#5-Reset the tip of the tube so the needle tips are just inside the tube tip. Hold the arm-bar against the coil post and look at the needle point protruding from the tube tip. If this is the stroke length you want, step on the gas to see if you have the needle force you want. If it is, good, if not make very small adjustment to the point screw until you find the sweet-spot that gives you the needle force you want, then reset the stroke length by tightening the bottom binding screw until the needle point retract back into the tube tip. This will set the stroke length to the length you set earlier. Step on the gas to see if this produces the right stoke and needle force you’re looking for. If it isn’t repeat the procedure until it is. Once you understand this procedure you will be able to change and reset the stroke and needle force as desired within a few seconds, it really is quit simple.

There are too many different combinations of stroke lengths and/or and spring tension that It is impossible to tell you exactly where the harmonic balance point is for the setting you choose, but with a little practice you’ll be able to find the sweet-spot, regardless of the actual stroke length, as long as the spring tension is within a working range of the skin tension. Remember; when spring tension is greater than necessary, you begin fighting the machine for reasonable hand speed.
There are many combinations of different spring tension, stroke length, and power settings not listed here. You will have to discover these settings on your own. (That’s what experience is). A good rule of thumb is, longer stroke equals softer shading, soft shading equals elegant details. Transparent shading and the layering of pure color should be considered detail. Hard and fast hand movement is not often the best method for layering detail of any kind.

When replacing either spring, I recommend replacing it with a straight spring of equal dimensions. It is easier to repeat or predict how the machine will run when a broken spring is replaced with a spring of equal dimensions. It’s also much easier to compare one spring set-up to another spring set-up when straight springs are used. Being able to make one machine run like another, takes the struggle out of operating a set of machines. Being able to totally control, and make your machines run similar to one another, but different, makes tattooing more predictable and fun to do. (If you’re n Old Dog, learning to control your machine to this degree will create room for your imagination to grow. Guaranteed to bring the fun back to tattooing)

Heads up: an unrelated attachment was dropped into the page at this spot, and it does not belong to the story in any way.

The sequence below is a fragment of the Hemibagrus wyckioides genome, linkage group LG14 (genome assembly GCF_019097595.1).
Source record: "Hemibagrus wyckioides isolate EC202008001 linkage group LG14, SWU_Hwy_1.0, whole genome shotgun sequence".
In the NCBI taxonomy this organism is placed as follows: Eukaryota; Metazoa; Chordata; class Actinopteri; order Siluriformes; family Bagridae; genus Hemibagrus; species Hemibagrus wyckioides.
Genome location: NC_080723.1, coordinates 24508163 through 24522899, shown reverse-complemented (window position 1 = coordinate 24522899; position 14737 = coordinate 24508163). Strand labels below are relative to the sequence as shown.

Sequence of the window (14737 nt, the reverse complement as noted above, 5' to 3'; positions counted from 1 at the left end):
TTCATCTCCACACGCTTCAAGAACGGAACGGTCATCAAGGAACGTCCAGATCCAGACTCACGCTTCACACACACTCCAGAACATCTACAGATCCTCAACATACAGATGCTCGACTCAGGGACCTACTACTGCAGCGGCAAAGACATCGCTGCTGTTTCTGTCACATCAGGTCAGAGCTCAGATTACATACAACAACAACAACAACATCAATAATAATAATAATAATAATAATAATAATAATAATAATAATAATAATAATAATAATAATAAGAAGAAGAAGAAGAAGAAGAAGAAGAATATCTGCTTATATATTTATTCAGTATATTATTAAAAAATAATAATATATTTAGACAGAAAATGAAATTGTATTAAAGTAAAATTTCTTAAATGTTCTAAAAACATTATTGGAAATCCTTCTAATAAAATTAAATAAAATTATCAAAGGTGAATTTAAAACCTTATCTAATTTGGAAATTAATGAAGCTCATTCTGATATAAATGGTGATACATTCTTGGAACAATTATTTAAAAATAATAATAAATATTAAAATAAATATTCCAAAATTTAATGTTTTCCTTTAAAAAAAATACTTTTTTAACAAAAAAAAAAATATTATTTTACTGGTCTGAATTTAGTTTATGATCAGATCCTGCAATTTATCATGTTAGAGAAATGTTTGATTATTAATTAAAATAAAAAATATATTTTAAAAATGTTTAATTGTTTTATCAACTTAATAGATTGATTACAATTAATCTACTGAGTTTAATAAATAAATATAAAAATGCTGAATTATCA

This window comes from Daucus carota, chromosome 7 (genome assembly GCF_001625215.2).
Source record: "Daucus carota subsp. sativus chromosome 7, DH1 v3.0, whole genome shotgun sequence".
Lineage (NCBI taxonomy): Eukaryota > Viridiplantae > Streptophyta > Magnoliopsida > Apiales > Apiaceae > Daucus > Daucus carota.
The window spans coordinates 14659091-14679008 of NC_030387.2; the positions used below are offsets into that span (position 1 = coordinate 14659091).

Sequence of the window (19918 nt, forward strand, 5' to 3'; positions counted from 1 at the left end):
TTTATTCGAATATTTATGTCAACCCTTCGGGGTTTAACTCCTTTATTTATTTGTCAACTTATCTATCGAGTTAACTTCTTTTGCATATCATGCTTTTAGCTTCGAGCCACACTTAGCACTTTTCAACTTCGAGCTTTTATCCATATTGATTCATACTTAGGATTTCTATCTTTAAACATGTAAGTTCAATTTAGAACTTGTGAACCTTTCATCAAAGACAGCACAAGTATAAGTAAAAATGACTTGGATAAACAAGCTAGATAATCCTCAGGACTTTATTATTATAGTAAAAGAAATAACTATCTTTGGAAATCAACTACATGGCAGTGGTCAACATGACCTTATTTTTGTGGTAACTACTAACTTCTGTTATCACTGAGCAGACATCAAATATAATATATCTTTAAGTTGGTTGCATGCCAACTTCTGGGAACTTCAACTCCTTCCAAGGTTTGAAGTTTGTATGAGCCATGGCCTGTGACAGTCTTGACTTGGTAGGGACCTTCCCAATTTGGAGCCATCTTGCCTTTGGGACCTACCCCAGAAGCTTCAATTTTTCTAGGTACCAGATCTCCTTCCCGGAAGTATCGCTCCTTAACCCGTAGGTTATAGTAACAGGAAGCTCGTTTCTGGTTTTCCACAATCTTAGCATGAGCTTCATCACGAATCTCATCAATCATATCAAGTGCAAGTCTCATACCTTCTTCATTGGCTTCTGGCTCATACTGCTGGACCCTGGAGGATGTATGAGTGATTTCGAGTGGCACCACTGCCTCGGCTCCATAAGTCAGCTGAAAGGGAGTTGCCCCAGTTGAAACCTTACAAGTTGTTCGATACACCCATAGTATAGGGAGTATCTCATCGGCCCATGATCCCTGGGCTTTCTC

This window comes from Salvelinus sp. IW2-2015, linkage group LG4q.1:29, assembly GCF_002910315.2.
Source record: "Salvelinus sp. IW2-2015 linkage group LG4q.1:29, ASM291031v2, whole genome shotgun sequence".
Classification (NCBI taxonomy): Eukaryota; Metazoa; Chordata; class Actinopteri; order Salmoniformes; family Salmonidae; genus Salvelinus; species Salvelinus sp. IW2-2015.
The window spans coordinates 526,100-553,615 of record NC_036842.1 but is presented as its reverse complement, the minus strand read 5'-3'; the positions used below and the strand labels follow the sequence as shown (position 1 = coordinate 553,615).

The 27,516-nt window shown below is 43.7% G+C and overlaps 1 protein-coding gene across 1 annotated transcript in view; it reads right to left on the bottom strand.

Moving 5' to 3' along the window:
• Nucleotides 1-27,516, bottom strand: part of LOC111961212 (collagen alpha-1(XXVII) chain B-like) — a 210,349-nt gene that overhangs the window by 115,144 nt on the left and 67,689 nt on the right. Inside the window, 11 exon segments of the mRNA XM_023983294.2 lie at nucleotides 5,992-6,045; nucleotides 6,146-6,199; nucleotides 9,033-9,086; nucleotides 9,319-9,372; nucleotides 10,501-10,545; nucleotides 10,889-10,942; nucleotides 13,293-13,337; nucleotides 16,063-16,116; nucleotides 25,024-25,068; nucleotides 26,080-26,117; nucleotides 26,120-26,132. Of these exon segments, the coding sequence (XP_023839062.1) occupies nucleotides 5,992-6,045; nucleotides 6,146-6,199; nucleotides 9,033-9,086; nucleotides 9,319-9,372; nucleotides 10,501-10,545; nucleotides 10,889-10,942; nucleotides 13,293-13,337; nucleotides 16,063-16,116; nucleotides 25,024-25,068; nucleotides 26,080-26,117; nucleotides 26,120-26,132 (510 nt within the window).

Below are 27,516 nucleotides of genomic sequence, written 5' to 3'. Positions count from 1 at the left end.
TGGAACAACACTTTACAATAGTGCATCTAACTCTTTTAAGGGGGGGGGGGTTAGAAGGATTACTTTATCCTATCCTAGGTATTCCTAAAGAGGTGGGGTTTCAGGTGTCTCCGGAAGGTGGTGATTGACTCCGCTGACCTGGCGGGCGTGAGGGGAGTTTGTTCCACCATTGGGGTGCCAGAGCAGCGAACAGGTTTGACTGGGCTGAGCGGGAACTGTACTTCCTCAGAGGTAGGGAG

Capacitors certainly help all tattoo machines run smoother. And they help maintain a certain “speed” when used on fixed spring machines. But when you have an adjustable stroke machine, the speed of the capacitor isn’t the most important aspect of how capacitors contribute to the smooth operation of the machine. The ability to adjust the stroke length pretty much over rides the speed of the capacitor. We have found that capacitors with a 47 and 100 UF 35 volt rating last longer and work better than capacitors with lower UF ratings. Capacitors actually help provide a more constant flow of the horse power and torque needed to move the arm-bar assembly the longer stroke distance.

One rubber band is necessary to hold the needle bar in place. Adding a second, third or more rubber bands greatly increases the friction where the needles contact the tube tip, causing undue needle wear. This built up friction, also increases resistance, this resistance requires more power from the power source just to make the machine run. When it takes more power to run the machine than it actually takes to push the needles into the skin, you have a machine that runs too hard to control with finesse.
Adding one #12 rubber band at a time increases the power requirements of the machine in a small some what predictable amount. In the “Olden Days ” when machines were hard to come by, a good way to regulate a small change in the way the machine actually runs was to add a rubberband or two. Adding or subtracting a couple of rubber bands would change a liner machine into a shader machine and visa versa.
Changing the way the machine runs, in such a crude method as adding or subtracting rubber bands certainly works to some degree, and works best if the rubber bands are fresh. But now a days, with easy access to affordable tattoo machines, you can easily have several differently tuned machines. Using more than one rubber band to hold the needles in place isn’t necessary. One rubber band will do the job, just keep it fresh.